I had many doubts when I started taking fencing lessons. Was I strong enough? Would I be able to endure? Would I end up injured? Would this happen, or that? After a few months of it, I’ve learned several things.
1: I’m not going to fail. Once upon a time, I used to do yoga. However, during the last 10 years or so, I was mostly sitting, so I thought I would do terrible. It turned out I did just fine. No, I’m not going to become a champion – but I am on my way to become fit, I have a lot of fun, and I’m learning a beautiful new skill and art, which is the point of doing it in the first place.
2: I’m not the oldest one (not that it matters). Many people in my group are younger than me – the youngest one is 11 (younger kids have their own group). However, some are older, and the oldest one is our fencing teacher. So, I’m not too old. There is no too old when it comes to fencing.
3: I’m not the worst, either. With so many younger people, I thought I might slow them down. It turned out many of them tired just as quickly as I did. Fencing takes a lot of effort, period. And you build up stamina in time, so it becomes easier, until you get to the more difficult part. Then you build up some more stamina.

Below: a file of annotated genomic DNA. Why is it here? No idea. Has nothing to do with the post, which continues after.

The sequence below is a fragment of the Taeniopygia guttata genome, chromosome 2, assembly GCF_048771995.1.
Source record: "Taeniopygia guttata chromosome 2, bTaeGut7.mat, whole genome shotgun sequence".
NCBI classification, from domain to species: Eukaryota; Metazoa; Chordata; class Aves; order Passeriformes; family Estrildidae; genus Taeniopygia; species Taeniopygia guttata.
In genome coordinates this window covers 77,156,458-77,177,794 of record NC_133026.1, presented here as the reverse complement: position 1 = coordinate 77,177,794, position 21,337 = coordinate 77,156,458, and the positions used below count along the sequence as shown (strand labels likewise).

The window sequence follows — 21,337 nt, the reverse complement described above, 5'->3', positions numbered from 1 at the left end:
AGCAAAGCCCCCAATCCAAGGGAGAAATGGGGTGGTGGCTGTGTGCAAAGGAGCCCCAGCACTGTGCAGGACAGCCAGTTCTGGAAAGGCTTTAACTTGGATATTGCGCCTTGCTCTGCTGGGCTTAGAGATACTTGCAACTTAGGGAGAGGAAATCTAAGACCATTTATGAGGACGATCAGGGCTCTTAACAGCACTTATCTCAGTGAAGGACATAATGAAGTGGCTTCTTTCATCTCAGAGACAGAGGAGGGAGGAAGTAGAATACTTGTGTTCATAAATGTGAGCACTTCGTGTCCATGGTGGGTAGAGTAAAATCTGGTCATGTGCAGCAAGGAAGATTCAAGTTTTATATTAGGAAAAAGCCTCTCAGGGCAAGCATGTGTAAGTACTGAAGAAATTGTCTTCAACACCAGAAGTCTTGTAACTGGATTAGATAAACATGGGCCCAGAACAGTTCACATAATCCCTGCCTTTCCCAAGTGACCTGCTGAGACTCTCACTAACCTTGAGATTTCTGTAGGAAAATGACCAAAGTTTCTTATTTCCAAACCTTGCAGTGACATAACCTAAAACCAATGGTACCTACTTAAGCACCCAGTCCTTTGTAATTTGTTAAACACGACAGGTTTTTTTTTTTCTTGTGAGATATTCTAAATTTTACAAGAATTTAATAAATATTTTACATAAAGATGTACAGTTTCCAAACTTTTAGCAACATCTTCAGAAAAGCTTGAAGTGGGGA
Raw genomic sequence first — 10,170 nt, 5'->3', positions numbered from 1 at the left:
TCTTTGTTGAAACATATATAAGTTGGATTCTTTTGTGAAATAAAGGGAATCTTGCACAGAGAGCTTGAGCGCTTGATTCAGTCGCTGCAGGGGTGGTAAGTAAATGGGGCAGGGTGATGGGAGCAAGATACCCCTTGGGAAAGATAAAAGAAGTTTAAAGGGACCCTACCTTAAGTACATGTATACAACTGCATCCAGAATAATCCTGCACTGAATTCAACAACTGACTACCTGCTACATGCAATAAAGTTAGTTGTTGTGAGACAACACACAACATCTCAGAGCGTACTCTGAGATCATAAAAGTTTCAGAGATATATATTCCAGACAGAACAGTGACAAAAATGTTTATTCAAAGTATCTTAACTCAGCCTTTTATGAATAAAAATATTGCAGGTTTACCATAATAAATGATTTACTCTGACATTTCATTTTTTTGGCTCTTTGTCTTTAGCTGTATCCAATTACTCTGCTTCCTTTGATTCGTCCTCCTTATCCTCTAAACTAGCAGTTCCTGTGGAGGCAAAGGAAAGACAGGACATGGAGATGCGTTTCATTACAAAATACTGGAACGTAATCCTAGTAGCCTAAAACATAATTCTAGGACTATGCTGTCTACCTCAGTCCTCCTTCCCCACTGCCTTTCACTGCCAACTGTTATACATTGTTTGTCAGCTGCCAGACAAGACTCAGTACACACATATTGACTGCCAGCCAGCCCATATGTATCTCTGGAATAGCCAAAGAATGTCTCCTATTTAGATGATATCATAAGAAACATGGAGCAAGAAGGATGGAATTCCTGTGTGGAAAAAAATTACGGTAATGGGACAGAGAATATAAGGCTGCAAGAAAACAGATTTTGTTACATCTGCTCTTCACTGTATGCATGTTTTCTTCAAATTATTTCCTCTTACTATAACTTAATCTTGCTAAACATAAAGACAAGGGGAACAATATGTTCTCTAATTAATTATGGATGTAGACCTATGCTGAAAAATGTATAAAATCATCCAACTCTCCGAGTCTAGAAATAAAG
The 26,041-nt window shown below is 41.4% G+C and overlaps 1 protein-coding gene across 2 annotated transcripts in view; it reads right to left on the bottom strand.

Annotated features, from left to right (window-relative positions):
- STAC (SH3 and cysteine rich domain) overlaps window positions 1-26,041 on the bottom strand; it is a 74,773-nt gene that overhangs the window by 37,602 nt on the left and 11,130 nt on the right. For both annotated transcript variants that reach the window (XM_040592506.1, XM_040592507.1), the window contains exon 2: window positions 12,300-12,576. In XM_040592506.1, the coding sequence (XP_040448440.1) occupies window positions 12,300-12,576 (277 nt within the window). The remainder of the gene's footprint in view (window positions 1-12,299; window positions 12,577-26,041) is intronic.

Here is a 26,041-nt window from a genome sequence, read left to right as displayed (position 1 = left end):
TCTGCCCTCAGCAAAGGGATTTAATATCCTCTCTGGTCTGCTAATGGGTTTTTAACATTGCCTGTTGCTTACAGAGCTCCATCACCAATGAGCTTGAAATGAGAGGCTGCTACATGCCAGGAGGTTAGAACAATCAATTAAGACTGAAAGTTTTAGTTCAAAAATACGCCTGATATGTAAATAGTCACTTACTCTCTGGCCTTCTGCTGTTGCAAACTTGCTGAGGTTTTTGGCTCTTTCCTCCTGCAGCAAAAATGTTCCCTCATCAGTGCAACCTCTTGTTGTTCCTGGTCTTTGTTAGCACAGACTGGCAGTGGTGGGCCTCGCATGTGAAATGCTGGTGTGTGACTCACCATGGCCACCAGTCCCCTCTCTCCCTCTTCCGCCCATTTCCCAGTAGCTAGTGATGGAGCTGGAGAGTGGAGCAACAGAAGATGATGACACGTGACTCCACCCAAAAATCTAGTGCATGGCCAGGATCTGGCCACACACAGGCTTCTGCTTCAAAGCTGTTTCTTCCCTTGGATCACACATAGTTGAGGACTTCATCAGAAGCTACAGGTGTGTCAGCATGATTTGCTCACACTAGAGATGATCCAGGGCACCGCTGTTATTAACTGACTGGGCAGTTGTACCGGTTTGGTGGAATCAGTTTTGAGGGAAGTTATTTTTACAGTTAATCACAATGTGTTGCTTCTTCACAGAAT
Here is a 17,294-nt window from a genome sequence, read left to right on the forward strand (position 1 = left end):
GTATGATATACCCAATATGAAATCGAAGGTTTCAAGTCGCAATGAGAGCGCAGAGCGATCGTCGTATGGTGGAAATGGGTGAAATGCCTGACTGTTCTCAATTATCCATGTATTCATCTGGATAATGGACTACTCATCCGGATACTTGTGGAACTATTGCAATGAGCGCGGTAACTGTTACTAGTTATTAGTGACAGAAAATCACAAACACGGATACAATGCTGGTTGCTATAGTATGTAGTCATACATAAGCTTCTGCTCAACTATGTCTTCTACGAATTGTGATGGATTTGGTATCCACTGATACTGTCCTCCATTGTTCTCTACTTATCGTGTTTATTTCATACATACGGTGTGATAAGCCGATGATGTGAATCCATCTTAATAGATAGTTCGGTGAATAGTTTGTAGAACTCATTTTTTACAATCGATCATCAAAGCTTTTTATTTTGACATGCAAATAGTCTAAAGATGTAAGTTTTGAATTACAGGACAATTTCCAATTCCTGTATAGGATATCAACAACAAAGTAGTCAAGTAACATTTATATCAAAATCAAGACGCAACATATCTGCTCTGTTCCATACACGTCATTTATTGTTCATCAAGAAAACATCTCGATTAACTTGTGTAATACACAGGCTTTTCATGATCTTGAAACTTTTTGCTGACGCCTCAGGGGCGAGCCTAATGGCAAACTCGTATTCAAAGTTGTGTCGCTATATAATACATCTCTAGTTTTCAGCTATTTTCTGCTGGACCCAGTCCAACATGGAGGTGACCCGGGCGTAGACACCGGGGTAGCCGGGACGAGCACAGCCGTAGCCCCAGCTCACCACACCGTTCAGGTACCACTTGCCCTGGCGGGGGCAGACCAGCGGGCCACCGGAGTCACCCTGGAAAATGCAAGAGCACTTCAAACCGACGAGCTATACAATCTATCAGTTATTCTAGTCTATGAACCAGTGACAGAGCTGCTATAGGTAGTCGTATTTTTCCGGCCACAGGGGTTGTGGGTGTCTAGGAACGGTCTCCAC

4: Strength isn’t all that important. Holding a sword – for the time being, a foil – is something none of us was used to. The weight of a foil is about one pound. A child can hold it, so your strength doesn’t matter much. However, since you’re not used to holding it properly, your arm will hurt for a while. It’s normal, and it will pass once your body learns this strange new thing.
5: Body quickly gets into better shape. Our bodies were designed to move, not to sit all day. They were designed to have muscles and stamina. Once we start moving them, especially if we do something that takes considerable effort, the results become visible really soon. After a week or two, I got muscles in my legs. After a month, my waist was 4 centimetres thinner – and I certainly wasn’t starving myself. And I’m getting better and better.
I believe that all of this applies to other things in life. We won’t fail, at least not if we keep trying. We’re not the oldest (and even if we are, so what?), and we’re not too old, either. Nor are we the worst. Strength doesn’t always matter, and once we start doing something, we gradually become better.